Felix Frankfurter

Felix
Frankfurter
1882
1965

American Jurist, Teacher, Supreme Court Justice

Author Quotes

While it is not always profitable to analogize "fact" to "fiction," La Fontaine's fable of the crow, the cheese, and the fox demonstrates that there is a substantial difference between holding a piece of cheese in the beak and putting it in the stomach.

Without a free press there can be no free society. That is axiomatic. However, freedom of the press is not an end in itself but a means to the end of a free society. The scope and nature of the constitutional guarantee of the freedom of the press are to be viewed and applied in that light.

The liberty of man to search for truth ought not to be fettered, no matter what orthodoxies he may challenge.

The line must follow some direction of policy, whether rooted in logic or experience. Lines should not be drawn simply for the sake of drawing lines.

The real rulers in Washington are invisible and exercise power from behind the scenes.

The requirement of “due process” is not a fair-weather or timid assurance. It must be respected in periods of calm and in times of trouble; it protects aliens as well as citizens.

The ultimate touchstone of constitutionality is the Constitution itself and not what we have said about it.

Time and experience have forcefully taught that the power to inspect dwelling places, either as a matter of systematic area-by-area search or, as here, to treat a specific problem, is of indispensable importance in the maintenance of community health; a power that would be greatly hobbled by the blanket requirement of the safeguards necessary for a search of evidence of criminal acts.

To be effective, judicial administration must not be leaden-footed.

To pierce the curtain of the future, to give shape and visage to mysteries still in the womb of time, is the gift of the imagination. It requires poetic sensibilities with which judges are rarely endowed and which their education does not normally develop.

To some lawyers, all facts are created equal

We forget that the most successful statesmen have been professionals. Lincoln was a professional politician.

We have enjoyed so much freedom for so long that we are perhaps in danger of forgetting how much blood it cost to establish the Bill of Rights.

What becomes decisive to a Justice's functioning on the Court in the large area within which his individuality moves is his general attitude toward law, the habits of the mind that he has formed or is capable of unforming, his capacity for detachment, his temperament or training for putting his passion behind his judgment instead of in front of it. The attitudes and qualities which I am groping to characterize are ingredients of what compendiously might be called dominating humility.

Gratitude is one of the least articulate of the emotions, especially when it is deep. I can express with very limited adequacy the passionate devotion to this land that possesses millions of our people, born, like myself, under other skies, for the privilege that that this county has bestowed in allowing them to partake of its fellowship.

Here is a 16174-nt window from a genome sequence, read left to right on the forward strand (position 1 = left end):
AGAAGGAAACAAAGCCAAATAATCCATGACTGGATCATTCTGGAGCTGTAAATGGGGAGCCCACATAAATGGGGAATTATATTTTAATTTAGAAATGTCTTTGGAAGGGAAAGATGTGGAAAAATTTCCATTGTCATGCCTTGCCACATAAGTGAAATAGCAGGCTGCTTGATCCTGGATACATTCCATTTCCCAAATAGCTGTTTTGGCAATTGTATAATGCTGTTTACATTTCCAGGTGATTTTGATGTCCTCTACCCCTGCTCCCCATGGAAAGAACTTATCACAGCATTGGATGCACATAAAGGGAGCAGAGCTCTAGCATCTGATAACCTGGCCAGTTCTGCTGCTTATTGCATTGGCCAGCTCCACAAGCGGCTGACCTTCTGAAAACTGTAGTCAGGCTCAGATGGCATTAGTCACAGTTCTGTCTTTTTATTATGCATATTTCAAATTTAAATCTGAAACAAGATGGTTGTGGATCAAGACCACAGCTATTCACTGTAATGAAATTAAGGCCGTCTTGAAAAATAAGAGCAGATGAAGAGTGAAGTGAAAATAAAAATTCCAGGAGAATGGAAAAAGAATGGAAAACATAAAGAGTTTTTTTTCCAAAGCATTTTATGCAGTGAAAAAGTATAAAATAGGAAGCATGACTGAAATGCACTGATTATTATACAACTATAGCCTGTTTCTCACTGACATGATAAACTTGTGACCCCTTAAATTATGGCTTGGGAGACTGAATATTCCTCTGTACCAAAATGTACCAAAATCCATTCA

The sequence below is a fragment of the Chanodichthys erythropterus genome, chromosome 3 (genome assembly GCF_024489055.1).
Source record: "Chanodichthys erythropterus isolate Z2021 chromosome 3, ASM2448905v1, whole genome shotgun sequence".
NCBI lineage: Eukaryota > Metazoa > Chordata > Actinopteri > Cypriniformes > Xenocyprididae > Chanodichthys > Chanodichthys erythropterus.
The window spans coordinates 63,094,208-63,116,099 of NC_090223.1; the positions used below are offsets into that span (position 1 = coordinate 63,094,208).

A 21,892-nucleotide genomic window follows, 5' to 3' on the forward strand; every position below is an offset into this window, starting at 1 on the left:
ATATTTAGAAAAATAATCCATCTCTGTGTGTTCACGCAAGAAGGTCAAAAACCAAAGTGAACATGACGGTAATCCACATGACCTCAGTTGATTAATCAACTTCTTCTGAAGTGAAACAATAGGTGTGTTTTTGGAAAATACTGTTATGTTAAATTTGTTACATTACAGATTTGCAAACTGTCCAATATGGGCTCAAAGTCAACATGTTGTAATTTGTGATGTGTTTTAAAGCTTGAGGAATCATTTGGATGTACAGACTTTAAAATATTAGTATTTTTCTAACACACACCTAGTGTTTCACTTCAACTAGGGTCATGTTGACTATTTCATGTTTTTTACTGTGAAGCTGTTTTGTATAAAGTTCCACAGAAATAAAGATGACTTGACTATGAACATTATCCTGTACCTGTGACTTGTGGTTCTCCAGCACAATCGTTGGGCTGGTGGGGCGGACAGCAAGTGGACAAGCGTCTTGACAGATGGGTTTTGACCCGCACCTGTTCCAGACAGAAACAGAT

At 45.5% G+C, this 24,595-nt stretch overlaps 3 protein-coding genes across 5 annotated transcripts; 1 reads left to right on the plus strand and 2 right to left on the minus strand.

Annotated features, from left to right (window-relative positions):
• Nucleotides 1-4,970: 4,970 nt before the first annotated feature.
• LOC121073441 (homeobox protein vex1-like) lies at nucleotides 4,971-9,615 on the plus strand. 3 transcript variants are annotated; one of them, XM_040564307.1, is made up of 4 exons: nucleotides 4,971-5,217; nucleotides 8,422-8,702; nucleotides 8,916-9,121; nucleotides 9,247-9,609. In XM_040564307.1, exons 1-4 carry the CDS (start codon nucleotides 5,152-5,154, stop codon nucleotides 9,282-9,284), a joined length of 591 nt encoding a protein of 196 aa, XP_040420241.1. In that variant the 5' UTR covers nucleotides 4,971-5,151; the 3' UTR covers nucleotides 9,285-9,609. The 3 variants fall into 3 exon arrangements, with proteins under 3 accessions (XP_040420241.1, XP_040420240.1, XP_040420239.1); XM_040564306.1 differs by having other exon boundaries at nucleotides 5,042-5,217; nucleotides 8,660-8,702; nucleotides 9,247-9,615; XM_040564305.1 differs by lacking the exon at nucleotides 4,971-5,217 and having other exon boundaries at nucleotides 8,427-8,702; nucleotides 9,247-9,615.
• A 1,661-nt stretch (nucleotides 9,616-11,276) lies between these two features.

It is simply not true that war never settles anything.

Ours is an accusatorial and not an inquisitorial system – a system in which the state must establish guilt by evidence independently and freely secured and may not by coercion prove its charge against an accused out of his own mouth.

Holmes said Emerson had a beautiful voice, and, of course, Holmes had one of the most beautiful voices the Lord ever put into a throat.

It is true of opinions as of other compositions that those who are seeped in them, whose ears are sensitive to literary nuances, whose antennae record subtle silences, can gather from their contents meaning beyond the words. All this presupposes, of course, a grasp of the nature of the Supreme Court's functions — the scope and limits of its constitutional authority — and often, as well, familiarity with the record and briefs of a particular case whose opinion record and briefs of a particular case whose opinion is under scrutiny.

The [Fifteenth] Amendment nullifies sophisticated as well as simple-minded modes of discrimination.

I came into the world a Jew, and although I did not live my life entirely as a Jew, I think it is fitting that I should leave as a Jew. I don't want to turn my back on a great and noble heritage.

It was a wise man who said that there is no greater inequality than the equal treatment of unequals.

The course of decision in this Court has thus far jealously enforced the principle of a free society secured by the prohibition of unreasonable searches and seizures. Its safeguards are not to be worn away by a process of devitalizing interpretation.

A court which yields to the popular will thereby licenses itself to practice despotism, for there can be no assurance that it will not on another occasion indulge its own will.

I don't like a man to be too efficient. He's likely to be not human enough.

Author Picture
First Name
Felix
Last Name
Frankfurter
Birth Date
1882
Death Date
1965
Bio

American Jurist, Teacher, Supreme Court Justice